Second, by inviting patients to bring in their favorite music, it could be argued that we might have created an expectation that was then defeated. Theoretically, this could have played a role in the different requirements seen in the study and control groups. This possibility was minimized by repeatedly informing patients that they were just as likely not to have an opportunity to listen to their favorite music. Future studies might have two additional groups that are not called the evening before and that are offered or not offered music after they arrive in the operating room. Third, in phase 2, we could not control for sedation as completely as we controlled for analgesia in phase 1 via a spinal anesthetic. Although we repeatedly instructed patients that the medication in the pump would promote pain relief, it is possible that some patients administered themselves alfentanil to achieve additional sedation rather then to promote analgesia. Choosing a procedure that is less painful and using a medication that has pure analgesic properties may help to clarify this issue in future studies.
In conclusion, we found that intraoperative music may benefit awake patients undergoing urologic procedures during spinal anesthesia and patients undergoing lithotripsy. Subsequent investigations are necessary, however, to determine whether the decrease in sedative requirements results from intraoperative music or the elimination of ambient operating room noise.
[double vertical bar] Spielberger CD: Manual for the State-Trait Anxiety Inventory (STAI: Form Y). Palo Alto, CA, Consulting Psychologists Press, 1983
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Figure 1. (A) Cumulative doses used by controls in phase 1 of the study. Time epochs were 10 min. n0= the number of patients with a cumulative dose of 0 mg. (B) Cumulative doses used by patients listening to music in phase 1 of the study. Time epochs are 10 min. n0= the number of patients with a cumulative dose of 0 mg. **Values of this patient were 210 mg after three time epochs, 270 mg after four time epochs, 360 mg after five time epochs, and 420 mg after six time epochs.
Figure 1. (A) Cumulative doses used by controls in phase 1 of the study. Time epochs were 10 min. n0= the number of patients with a cumulative dose of 0 mg. (B) Cumulative doses used by patients listening to music in phase 1 of the study. Time epochs are 10 min. n0= the number of patients with a cumulative dose of 0 mg. **Values of this patient were 210 mg after three time epochs, 270 mg after four time epochs, 360 mg after five time epochs, and 420 mg after six time epochs.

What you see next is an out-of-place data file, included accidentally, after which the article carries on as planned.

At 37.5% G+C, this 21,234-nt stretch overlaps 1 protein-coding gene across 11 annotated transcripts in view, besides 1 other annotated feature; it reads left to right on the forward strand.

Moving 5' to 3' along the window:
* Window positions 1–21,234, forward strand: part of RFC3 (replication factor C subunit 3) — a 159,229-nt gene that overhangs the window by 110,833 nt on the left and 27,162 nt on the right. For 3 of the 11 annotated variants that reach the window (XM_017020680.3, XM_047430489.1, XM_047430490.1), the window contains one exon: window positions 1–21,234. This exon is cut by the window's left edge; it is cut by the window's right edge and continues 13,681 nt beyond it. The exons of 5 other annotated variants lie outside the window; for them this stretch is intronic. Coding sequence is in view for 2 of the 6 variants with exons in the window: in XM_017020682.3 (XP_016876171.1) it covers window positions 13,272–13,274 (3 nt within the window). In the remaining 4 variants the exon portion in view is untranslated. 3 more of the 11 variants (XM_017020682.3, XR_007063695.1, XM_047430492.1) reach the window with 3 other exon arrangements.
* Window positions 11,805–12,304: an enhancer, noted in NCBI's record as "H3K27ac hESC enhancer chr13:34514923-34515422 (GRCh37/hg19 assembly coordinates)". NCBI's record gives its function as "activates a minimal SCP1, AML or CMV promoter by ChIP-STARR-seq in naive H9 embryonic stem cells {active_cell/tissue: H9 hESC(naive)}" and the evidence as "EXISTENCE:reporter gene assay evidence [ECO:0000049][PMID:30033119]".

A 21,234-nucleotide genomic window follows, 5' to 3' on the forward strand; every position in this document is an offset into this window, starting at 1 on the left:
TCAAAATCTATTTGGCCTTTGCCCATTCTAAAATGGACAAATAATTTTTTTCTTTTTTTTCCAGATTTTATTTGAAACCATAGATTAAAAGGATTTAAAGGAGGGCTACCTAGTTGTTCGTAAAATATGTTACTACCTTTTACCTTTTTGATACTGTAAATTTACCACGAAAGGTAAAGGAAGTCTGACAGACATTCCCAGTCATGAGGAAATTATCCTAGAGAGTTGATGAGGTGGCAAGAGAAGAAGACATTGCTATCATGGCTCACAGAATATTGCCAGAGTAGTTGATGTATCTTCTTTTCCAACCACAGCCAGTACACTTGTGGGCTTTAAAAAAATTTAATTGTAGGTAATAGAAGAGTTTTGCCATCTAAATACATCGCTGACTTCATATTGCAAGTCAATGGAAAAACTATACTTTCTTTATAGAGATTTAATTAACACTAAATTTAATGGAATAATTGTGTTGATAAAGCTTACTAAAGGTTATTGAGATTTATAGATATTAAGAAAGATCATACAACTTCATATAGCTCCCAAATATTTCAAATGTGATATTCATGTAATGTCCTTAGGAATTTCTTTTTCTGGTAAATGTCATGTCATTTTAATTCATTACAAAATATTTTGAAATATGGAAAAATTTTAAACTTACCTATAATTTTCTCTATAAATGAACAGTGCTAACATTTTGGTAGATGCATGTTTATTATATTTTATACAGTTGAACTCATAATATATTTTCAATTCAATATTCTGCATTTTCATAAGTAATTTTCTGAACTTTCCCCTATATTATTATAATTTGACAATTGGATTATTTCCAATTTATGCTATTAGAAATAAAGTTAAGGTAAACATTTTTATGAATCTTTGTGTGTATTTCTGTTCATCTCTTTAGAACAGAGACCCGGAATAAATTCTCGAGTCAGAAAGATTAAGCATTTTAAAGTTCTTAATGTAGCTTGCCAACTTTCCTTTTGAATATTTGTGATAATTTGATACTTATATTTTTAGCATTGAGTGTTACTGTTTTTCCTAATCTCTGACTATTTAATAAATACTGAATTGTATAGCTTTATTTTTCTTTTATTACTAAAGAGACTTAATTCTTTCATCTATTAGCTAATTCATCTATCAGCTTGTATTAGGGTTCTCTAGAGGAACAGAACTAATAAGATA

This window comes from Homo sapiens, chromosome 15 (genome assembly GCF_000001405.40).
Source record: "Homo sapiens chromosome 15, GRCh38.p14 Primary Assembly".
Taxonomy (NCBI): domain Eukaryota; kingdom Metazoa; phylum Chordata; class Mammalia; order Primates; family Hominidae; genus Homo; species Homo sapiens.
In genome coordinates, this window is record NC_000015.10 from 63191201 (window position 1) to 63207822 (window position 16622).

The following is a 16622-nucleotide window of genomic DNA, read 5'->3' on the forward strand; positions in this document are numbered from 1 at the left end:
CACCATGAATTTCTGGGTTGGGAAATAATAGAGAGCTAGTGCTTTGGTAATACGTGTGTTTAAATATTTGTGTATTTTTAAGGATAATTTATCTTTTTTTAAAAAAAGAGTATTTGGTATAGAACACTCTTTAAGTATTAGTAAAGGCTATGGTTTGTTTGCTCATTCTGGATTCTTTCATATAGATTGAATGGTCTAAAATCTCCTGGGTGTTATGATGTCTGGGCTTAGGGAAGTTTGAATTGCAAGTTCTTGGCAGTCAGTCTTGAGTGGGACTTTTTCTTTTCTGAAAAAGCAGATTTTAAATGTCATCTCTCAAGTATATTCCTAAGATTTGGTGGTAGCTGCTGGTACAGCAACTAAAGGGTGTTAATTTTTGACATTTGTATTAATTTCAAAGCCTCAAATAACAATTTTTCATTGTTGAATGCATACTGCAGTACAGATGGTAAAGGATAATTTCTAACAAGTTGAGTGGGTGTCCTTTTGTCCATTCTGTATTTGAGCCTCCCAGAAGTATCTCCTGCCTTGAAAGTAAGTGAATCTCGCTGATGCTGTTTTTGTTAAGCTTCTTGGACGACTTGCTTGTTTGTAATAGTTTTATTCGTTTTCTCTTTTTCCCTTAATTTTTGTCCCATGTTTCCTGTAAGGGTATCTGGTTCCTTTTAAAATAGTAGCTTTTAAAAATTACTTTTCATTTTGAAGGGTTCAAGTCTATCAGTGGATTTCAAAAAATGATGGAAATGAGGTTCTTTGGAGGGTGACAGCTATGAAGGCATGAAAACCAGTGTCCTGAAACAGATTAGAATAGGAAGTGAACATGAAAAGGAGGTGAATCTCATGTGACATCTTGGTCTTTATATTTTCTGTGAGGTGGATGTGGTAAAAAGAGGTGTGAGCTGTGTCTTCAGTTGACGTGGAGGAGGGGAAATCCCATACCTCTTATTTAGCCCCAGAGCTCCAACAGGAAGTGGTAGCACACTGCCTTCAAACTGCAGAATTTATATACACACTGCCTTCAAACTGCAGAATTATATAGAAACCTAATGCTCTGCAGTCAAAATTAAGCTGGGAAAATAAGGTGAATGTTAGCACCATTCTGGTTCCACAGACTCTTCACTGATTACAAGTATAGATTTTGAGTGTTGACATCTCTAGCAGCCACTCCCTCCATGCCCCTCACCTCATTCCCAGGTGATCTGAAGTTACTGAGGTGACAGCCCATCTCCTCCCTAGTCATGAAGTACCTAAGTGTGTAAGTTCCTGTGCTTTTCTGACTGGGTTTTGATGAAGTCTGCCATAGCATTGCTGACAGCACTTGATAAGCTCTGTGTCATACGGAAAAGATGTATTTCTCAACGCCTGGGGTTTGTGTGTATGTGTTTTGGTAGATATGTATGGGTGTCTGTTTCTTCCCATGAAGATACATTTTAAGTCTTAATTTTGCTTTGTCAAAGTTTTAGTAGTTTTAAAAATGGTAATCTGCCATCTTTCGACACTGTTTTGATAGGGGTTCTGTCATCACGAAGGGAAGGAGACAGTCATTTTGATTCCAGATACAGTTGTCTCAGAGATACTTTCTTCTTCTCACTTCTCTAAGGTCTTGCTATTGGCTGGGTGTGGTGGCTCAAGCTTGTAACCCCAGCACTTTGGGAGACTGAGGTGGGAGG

Figure 1. (A) Cumulative doses used by controls in phase 1 of the study. Time epochs were 10 min. n0= the number of patients with a cumulative dose of 0 mg. (B) Cumulative doses used by patients listening to music in phase 1 of the study. Time epochs are 10 min. n0= the number of patients with a cumulative dose of 0 mg. **Values of this patient were 210 mg after three time epochs, 270 mg after four time epochs, 360 mg after five time epochs, and 420 mg after six time epochs.
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Figure 2. (A) Cumulative doses used by controls in phase 2 of the study. Time epochs are 15 min. (B) Cumulative doses used by patients listening to music in phase 2 of the study. Time epochs are 15 min.
Figure 2. (A) Cumulative doses used by controls in phase 2 of the study. Time epochs are 15 min. (B) Cumulative doses used by patients listening to music in phase 2 of the study. Time epochs are 15 min.
Figure 2. (A) Cumulative doses used by controls in phase 2 of the study. Time epochs are 15 min. (B) Cumulative doses used by patients listening to music in phase 2 of the study. Time epochs are 15 min.
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Table 1. Level of Sedation Scale 
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Table 1. Level of Sedation Scale 
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Table 2. Baseline Characteristics of Phase I Subjects 
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Table 2. Baseline Characteristics of Phase I Subjects 
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Table 3. Phase I: Intraoperative and Postoperative Variables and Outcomes 
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Table 3. Phase I: Intraoperative and Postoperative Variables and Outcomes 
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Table 4. Baseline Characteristics of Phase II Subjects 
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Table 4. Baseline Characteristics of Phase II Subjects 
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Table 5. Phase II: Intraoperative and Postoperative Variables and Outcomes 
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Table 5. Phase II: Intraoperative and Postoperative Variables and Outcomes